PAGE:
What you can possibly do is to have the state information bundled into an object and store this object with an some id in a static hashtable external to EJB contained in a singleton class but this information must also be passed to the client so that the client can retrieve the state information.......... If persistence is required, then you may have to serialize the state information......... Other option is a good old one.......dump everything to database.... so that you get the same effect..... Literally, you end up doing the job of the container...... Hope this helps Rgds Muthu
Hi, The main difference that lies between the stateful,and stateless bean is the use of the bean instance.The container ensures that the ejbObject uses the same bean insatnce(ie the values of the instance variables) during the life cycle of the client in the stateful session bean. But in stateless the same client calling a different method on a bean may end up using a different instance.So to achieve the functionality of stateful in stateless copy the value of the instance variables to the bean each time a method is invoked on the bean by the client. If something is incorrect in the explanation provided, pl do let me know. Cheers Geeta
Joined: Apr 11, 2003
Thank you for the tips i guess it make perfect sense
Hint: stateless EJB. If a given EJB attempts to maintain state information inside itself, it's a stateful bean, whether so declared or not. And if it's not, the state may not get properly maintained, especially under heavy system load. A stateless EJB is an object of which there may be multiple identical instances. That is, if you dive into the bean pool and come up with one at random, you will get extactly the same results no matter how many times you grab a bean instance. The only way a stateless bean could achieve that quality is to have whatever state was being pushed in propagated to every other bean in the pool. Which, needless to say, could be really horrible in terms of overhead. Stateless Session EJBs are great as a repository for pure business logic. They have about the lighest overhead of any EJB. However if you need something that retains information between method calls, you should be using a stateful EJB - either a Stateful Session EJB, or, if persistency is important, an Entity EJB. [ April 22, 2003: Message edited by: Tim Holloway ]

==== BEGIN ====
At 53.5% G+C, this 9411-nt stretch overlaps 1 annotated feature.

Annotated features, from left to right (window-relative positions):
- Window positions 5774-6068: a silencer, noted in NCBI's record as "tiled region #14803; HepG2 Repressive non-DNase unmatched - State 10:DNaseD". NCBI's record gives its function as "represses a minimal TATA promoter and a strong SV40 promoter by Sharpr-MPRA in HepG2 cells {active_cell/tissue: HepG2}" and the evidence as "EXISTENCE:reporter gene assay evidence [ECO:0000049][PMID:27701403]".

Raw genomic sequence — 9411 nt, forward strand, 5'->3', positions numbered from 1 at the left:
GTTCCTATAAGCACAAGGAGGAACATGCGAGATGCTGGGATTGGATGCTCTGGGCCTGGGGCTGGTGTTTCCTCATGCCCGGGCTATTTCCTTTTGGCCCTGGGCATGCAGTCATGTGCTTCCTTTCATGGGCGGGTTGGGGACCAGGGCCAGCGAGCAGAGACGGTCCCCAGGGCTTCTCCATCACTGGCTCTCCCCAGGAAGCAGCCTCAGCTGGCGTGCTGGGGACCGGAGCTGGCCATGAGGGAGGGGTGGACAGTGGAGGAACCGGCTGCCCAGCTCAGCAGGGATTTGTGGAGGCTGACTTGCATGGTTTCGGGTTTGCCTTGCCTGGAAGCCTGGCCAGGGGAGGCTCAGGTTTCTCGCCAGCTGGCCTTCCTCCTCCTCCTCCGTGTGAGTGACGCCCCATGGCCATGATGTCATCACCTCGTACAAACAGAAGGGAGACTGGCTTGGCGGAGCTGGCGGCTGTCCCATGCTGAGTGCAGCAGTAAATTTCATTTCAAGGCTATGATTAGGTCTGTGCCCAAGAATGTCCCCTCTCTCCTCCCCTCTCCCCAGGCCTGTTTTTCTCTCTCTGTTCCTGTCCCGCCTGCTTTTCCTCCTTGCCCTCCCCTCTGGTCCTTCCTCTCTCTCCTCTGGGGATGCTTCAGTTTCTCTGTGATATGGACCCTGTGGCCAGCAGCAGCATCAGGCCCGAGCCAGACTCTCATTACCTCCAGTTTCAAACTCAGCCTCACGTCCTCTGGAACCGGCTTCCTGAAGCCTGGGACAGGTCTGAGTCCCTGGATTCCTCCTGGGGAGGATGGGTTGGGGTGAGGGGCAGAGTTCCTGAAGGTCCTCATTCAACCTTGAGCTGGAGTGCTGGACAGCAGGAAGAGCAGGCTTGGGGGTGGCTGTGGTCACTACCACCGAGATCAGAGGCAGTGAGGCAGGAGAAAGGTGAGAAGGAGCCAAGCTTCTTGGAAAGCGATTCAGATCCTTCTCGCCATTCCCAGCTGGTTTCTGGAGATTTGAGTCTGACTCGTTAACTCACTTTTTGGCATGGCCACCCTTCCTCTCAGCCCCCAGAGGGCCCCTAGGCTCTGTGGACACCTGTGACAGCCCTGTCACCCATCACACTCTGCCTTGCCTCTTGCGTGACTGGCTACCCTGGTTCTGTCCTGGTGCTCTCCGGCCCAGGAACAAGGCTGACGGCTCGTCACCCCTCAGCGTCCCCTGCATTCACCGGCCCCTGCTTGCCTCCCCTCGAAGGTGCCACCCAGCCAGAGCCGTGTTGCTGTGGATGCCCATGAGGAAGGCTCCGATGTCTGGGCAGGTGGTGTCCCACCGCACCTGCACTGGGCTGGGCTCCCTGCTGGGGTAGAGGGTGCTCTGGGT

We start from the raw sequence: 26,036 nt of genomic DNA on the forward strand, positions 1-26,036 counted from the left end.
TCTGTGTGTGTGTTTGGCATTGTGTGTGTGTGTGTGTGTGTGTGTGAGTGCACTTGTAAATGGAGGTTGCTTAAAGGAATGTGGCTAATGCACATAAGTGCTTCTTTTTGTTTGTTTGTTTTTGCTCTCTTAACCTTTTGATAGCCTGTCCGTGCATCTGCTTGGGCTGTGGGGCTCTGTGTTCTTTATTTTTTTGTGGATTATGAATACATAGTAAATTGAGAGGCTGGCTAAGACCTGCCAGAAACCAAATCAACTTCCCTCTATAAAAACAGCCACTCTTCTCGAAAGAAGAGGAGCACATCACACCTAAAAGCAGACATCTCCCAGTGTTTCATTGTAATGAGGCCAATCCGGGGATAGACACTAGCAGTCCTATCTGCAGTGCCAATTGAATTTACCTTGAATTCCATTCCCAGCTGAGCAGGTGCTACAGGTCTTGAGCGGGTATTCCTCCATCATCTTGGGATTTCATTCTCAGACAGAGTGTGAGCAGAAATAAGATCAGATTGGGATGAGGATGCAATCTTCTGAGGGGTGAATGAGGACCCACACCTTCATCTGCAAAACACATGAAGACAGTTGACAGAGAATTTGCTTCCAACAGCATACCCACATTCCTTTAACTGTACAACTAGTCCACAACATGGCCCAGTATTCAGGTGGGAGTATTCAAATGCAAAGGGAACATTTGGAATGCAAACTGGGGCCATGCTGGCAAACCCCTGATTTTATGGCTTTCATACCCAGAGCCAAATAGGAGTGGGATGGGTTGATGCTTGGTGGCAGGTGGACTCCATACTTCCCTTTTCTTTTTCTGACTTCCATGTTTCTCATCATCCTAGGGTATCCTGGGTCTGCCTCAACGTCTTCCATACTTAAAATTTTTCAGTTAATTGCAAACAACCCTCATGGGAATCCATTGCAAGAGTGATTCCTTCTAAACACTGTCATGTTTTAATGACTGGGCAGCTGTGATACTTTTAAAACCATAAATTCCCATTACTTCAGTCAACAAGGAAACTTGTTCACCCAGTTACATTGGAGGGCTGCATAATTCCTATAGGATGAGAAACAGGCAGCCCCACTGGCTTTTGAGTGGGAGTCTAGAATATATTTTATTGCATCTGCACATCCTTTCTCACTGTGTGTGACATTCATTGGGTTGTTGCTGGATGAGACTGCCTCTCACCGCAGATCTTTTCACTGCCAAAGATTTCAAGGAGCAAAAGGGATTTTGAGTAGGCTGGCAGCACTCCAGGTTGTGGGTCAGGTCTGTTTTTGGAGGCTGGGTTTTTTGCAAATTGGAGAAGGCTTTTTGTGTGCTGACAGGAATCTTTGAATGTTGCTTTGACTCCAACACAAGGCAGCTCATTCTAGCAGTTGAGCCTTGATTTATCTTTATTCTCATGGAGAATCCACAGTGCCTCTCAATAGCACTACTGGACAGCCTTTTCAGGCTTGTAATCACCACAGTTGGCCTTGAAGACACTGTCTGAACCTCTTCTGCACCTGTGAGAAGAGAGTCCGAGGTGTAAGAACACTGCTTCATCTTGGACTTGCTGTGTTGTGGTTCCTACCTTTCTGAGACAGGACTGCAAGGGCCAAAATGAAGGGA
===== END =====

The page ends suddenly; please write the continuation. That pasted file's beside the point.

An IDE is no substitute for an Intelligent Developer.
A stateful session may have conversational state, that is, state belonging to a conversation with a client. Stateful session beans are designed to hold state for a client - each bean is unique, and can be passivated to conserve overhead. On the other hand, a stateless session bean may not hold conversational state for a client. Although it's called a "stateless" session bean, a stateless session bean could hold state in a general sense, but not for a single client. It could hold a reference to an external resource like a database connection, for example. Probably you can't directly achieve the functionality of a stateful session bean with a stateless session bean. But you could handle the client conversational state elsewhere, say in an HttpSession, or in the client application, or even in a database. Have a look at the EJB spec, section 7.2 for stateless session beans.